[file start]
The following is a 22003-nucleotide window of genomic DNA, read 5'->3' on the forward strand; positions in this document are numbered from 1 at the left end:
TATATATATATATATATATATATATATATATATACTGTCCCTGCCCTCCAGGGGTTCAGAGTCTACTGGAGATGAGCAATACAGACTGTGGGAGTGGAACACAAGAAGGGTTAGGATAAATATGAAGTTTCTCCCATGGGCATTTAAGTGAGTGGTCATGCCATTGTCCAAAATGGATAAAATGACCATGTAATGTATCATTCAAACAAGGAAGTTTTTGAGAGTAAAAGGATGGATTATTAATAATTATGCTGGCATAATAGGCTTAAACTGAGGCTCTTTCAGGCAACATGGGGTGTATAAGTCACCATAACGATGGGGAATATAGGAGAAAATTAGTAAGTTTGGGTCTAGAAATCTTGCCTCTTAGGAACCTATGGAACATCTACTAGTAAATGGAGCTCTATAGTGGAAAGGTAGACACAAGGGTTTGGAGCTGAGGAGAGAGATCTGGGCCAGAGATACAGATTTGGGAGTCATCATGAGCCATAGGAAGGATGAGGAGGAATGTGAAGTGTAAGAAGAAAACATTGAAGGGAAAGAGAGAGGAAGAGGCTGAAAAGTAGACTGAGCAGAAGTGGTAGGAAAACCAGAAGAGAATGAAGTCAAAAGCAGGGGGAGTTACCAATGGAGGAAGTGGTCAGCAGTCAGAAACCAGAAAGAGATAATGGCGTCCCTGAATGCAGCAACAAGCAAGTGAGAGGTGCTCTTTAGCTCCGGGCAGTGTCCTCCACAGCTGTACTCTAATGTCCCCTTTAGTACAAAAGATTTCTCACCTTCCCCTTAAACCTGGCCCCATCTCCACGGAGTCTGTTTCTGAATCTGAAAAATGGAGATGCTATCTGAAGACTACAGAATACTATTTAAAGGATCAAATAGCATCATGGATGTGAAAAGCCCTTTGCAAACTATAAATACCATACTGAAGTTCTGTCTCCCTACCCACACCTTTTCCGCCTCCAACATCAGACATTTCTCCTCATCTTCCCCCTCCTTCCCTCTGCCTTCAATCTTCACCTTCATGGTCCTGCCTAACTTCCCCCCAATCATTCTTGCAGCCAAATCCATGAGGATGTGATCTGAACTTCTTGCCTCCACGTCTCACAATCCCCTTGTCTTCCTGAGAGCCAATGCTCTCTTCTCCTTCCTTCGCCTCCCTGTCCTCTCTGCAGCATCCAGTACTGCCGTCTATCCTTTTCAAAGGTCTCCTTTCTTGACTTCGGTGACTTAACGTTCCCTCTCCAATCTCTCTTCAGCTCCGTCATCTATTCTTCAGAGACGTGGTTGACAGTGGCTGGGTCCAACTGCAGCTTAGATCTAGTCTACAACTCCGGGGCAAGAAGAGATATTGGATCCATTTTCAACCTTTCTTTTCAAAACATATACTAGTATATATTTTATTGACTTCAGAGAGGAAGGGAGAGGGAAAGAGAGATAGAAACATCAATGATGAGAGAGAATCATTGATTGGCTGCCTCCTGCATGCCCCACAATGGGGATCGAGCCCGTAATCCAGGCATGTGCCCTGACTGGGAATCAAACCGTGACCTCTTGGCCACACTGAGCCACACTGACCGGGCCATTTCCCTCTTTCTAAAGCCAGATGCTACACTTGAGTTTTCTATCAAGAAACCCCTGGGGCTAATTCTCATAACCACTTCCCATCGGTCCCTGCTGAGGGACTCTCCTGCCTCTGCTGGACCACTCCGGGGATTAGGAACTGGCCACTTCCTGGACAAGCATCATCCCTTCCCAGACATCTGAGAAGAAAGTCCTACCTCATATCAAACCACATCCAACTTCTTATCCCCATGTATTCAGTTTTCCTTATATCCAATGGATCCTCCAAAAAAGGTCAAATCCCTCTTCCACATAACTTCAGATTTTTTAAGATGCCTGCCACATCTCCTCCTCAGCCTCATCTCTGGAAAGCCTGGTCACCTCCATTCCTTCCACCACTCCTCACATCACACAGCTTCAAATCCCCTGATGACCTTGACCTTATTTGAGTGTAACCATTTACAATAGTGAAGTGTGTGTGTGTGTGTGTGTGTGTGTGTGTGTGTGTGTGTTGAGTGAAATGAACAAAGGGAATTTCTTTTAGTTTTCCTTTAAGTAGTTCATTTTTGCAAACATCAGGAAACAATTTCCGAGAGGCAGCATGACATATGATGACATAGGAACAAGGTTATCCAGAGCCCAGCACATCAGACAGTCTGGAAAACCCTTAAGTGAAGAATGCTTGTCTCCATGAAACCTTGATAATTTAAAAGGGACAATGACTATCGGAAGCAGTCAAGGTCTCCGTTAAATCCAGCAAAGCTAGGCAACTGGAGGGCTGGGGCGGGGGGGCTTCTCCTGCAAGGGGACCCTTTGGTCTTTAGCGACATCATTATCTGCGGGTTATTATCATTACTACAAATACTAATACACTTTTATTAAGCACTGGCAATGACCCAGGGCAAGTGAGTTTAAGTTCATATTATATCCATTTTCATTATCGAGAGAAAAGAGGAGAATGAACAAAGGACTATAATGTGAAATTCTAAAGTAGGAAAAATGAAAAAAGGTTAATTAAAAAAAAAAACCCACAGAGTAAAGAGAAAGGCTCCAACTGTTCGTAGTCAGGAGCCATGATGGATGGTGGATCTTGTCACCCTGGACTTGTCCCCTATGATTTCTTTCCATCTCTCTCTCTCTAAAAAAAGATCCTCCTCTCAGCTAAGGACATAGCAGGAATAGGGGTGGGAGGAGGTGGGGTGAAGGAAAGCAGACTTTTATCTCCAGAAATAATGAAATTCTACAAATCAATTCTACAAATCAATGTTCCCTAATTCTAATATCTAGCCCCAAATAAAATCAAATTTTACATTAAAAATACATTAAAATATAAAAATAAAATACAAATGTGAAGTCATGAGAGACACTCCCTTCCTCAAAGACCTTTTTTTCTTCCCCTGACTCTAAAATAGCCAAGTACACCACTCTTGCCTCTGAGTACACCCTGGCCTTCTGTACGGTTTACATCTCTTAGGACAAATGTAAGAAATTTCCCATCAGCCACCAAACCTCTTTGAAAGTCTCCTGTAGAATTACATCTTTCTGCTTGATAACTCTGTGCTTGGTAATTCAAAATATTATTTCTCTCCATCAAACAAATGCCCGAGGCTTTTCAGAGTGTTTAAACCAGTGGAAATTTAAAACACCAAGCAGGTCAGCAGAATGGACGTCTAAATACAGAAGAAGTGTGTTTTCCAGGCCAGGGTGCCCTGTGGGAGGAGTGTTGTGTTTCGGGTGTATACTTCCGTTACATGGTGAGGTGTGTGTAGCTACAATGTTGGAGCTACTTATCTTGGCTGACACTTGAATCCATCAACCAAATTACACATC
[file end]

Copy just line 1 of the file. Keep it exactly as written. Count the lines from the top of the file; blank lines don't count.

The following is a 22003-nucleotide window of genomic DNA, read 5'->3' on the forward strand; positions in this document are numbered from 1 at the left end: